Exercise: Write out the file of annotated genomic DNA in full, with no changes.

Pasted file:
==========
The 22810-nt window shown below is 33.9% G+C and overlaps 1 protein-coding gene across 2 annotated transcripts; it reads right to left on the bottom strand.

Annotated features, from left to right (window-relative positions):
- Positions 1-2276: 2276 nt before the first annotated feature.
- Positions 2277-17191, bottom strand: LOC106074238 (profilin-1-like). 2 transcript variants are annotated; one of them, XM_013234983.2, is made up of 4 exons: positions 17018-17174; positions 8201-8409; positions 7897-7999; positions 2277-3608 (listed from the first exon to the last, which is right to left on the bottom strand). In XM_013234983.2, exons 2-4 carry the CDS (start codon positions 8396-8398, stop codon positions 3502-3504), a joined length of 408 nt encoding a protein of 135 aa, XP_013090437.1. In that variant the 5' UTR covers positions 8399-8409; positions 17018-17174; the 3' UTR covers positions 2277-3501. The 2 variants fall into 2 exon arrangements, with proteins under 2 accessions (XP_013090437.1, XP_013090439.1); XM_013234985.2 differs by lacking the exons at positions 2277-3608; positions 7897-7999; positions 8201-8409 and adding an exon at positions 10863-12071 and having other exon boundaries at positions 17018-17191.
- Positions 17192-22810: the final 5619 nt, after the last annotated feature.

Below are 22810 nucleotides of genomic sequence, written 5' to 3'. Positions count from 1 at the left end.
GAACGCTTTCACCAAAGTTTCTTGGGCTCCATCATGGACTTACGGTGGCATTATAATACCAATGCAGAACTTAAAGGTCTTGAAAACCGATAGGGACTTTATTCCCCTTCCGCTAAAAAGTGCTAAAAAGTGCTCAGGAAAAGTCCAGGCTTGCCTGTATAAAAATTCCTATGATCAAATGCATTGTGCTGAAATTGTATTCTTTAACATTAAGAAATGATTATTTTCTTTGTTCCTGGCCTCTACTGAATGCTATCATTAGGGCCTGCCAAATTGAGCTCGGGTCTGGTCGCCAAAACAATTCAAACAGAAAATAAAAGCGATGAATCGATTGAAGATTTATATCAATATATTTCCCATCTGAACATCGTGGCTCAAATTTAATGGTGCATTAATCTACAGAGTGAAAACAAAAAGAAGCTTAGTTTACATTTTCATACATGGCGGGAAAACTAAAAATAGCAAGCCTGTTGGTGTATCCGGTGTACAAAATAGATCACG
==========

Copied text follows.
The 22810-nt window shown below is 33.9% G+C and overlaps 1 protein-coding gene across 2 annotated transcripts; it reads right to left on the bottom strand.

Annotated features, from left to right (window-relative positions):
- Positions 1-2276: 2276 nt before the first annotated feature.
- Positions 2277-17191, bottom strand: LOC106074238 (profilin-1-like). 2 transcript variants are annotated; one of them, XM_013234983.2, is made up of 4 exons: positions 17018-17174; positions 8201-8409; positions 7897-7999; positions 2277-3608 (listed from the first exon to the last, which is right to left on the bottom strand). In XM_013234983.2, exons 2-4 carry the CDS (start codon positions 8396-8398, stop codon positions 3502-3504), a joined length of 408 nt encoding a protein of 135 aa, XP_013090437.1. In that variant the 5' UTR covers positions 8399-8409; positions 17018-17174; the 3' UTR covers positions 2277-3501. The 2 variants fall into 2 exon arrangements, with proteins under 2 accessions (XP_013090437.1, XP_013090439.1); XM_013234985.2 differs by lacking the exons at positions 2277-3608; positions 7897-7999; positions 8201-8409 and adding an exon at positions 10863-12071 and having other exon boundaries at positions 17018-17191.
- Positions 17192-22810: the final 5619 nt, after the last annotated feature.

Below are 22810 nucleotides of genomic sequence, written 5' to 3'. Positions count from 1 at the left end.
GAACGCTTTCACCAAAGTTTCTTGGGCTCCATCATGGACTTACGGTGGCATTATAATACCAATGCAGAACTTAAAGGTCTTGAAAACCGATAGGGACTTTATTCCCCTTCCGCTAAAAAGTGCTAAAAAGTGCTCAGGAAAAGTCCAGGCTTGCCTGTATAAAAATTCCTATGATCAAATGCATTGTGCTGAAATTGTATTCTTTAACATTAAGAAATGATTATTTTCTTTGTTCCTGGCCTCTACTGAATGCTATCATTAGGGCCTGCCAAATTGAGCTCGGGTCTGGTCGCCAAAACAATTCAAACAGAAAATAAAAGCGATGAATCGATTGAAGATTTATATCAATATATTTCCCATCTGAACATCGTGGCTCAAATTTAATGGTGCATTAATCTACAGAGTGAAAACAAAAAGAAGCTTAGTTTACATTTTCATACATGGCGGGAAAACTAAAAATAGCAAGCCTGTTGGTGTATCCGGTGTACAAAATAGATCACG